Linda Polman, The Crisis Caravan: What’s Wrong with Humanitarian Aid?, Metropolitan Books, 2010; 229 pp.
What’s wrong with humanitarian aid? The short answer to the question posed by Dutch reporter Linda Polman in the subtitle of her book is “everything.”
When Smedley D. Butler called his 1935 pamphlet War is a Racket, he knew what he was talking about. He had fought as a Marine Corps officer in Nicaragua, Mexico, the Dominican Republic, and Cuba, and concluded that he had been nothing but a “high-class muscle man for big business, for Wall Street, and the bankers.”
Likewise, Miss Polman knows what she is talking about when she says foreign aid is a racket. She has tramped through countless refugee camps in Africa, interviewing aid workers, refugees, African government officials, and rebel leaders. What she found is one of the biggest con-games of our time.
That there is genuinely terrible suffering, disease, poverty, and violence across much of Africa and Asia she does not question. That western humanitarian and development aid is the answer, or even part of the answer, she does question. She thinks all it does is perpetuate poverty, fund corruption, and foster dependence. To the question “So we should do nothing then?” she answers that that would be better than what we are doing now.
Miss Polman is not the first reporter or chastened aid worker who has come to that conclusion, yet every year the money spent on humanitarian and development aid increases — she says the idea of donor fatigue is a myth — and what she calls “the crisis caravan” rolls on. Why? The short answer is money.
The biggest players in the aid game are the international non-governmental organizations, or NGOs, which get money from governments and private donors. There are tens of thousands of them; no one knows how many. On average, 1,000 of them descend on a humanitarian crisis zone, along with 10 United Nation agencies, and at least twice as many government aid organizations. With their flags and tents, and white Land Cruisers, relief camps are like a traveling circus.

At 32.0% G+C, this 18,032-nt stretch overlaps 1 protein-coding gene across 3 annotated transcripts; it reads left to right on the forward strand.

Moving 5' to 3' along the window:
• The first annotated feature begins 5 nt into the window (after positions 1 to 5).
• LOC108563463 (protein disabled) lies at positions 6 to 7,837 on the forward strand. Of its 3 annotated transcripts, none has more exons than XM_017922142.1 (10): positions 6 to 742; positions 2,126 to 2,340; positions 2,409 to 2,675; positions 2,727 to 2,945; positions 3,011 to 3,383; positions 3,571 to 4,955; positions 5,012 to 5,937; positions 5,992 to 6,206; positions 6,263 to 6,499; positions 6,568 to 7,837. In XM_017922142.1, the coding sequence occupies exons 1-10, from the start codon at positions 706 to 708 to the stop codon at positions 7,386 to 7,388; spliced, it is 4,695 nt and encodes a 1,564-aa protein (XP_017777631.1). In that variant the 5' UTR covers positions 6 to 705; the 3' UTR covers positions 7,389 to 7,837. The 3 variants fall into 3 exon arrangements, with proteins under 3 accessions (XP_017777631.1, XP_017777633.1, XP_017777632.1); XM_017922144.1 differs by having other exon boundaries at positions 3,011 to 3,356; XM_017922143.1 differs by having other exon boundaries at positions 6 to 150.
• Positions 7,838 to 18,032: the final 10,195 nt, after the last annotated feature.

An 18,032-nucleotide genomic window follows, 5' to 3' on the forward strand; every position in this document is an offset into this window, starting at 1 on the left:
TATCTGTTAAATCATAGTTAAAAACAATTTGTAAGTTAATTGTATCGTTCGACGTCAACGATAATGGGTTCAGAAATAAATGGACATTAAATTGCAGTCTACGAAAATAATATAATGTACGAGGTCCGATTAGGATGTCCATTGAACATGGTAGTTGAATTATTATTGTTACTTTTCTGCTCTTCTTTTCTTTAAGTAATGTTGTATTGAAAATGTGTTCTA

Each year governments spend $120 billion on humanitarian and development aid, but an average of 60 percent never leaves the donor countries. It’s called “phantom aid,” and is spent on salaries, conferences, publicity, transportation, and contracts for Western businesses that make or deliver aid supplies. Miss Polman says the Americans are the worst offenders; an estimated 70 to 80 percent is phantom aid.
The outright stealing begins after supplies and money reach the target country. Corrupt local governments “tax” aid, by demanding payment either in cash, or in relief supplies, which they sell on the black market. In Somalia, aid organizations paid warlords 80 percent of the value of all aid supplies. In Aceh, Indonesia, after the tsunami, they paid 30 percent to the Indonesian Army. Sometimes officials or rebel commanders tax aid organizations according to the number of patients they treat or people they help. These deals are often made with the very thugs who are committing atrocities and mayhem. This is called “shaking hands with the devil.”
Aid workers also must bribe soldiers and officials just to move about in a relief area. There is “no access to war zones without payment, whatever form it may take,” writes Miss Polman, “especially if you’re a humanitarian.”
Aid organizations also provide jobs, and disburse lucrative contracts to local companies, which are usually started up for the sole purpose of getting aid money. The scramble for this business is called “contract fever.” The aid agencies keep poor records of how their money is spent, and when the local economy becomes wholly based on aid — which it usually does — it is called NGOism.
Because the agencies are independent, and compete for money and publicity, they cannot take a common position against corruption. If just one agency refuses to pay off a corrupt general, another 10 will step in and grease his palm.
Miss Polman says that most journalists cannot be trusted. Often their travel expenses are paid by NGOs, and they are wholly dependent on aid workers for food, lodging, transportation, and protection. As a result, their reporting is superficial and biased. Miss Polman calls their work “churnalism;” they just churn out what they are told.
The refugee camps in Goma,Congo, that operated from 1994 to 1996 were subject to the typical whitewash; the media covered them as an epic humanitarian response to a flood of Hutu refugees who fled war in neighboring Rwanda only to be stricken with cholera inside the Congo. In fact, this flood of Hutu included the entire Rwandan Hutu army and militias that had just helped murder more than 800,000 Rwandan Tutsis. They were fleeing from a Tutsi army that had invaded Rwanda from Uganda, and Miss Polman calls them “refugee warriors.” She gives other examples of soldiers and fighters posing as refugees in order to rest up before resuming the killing.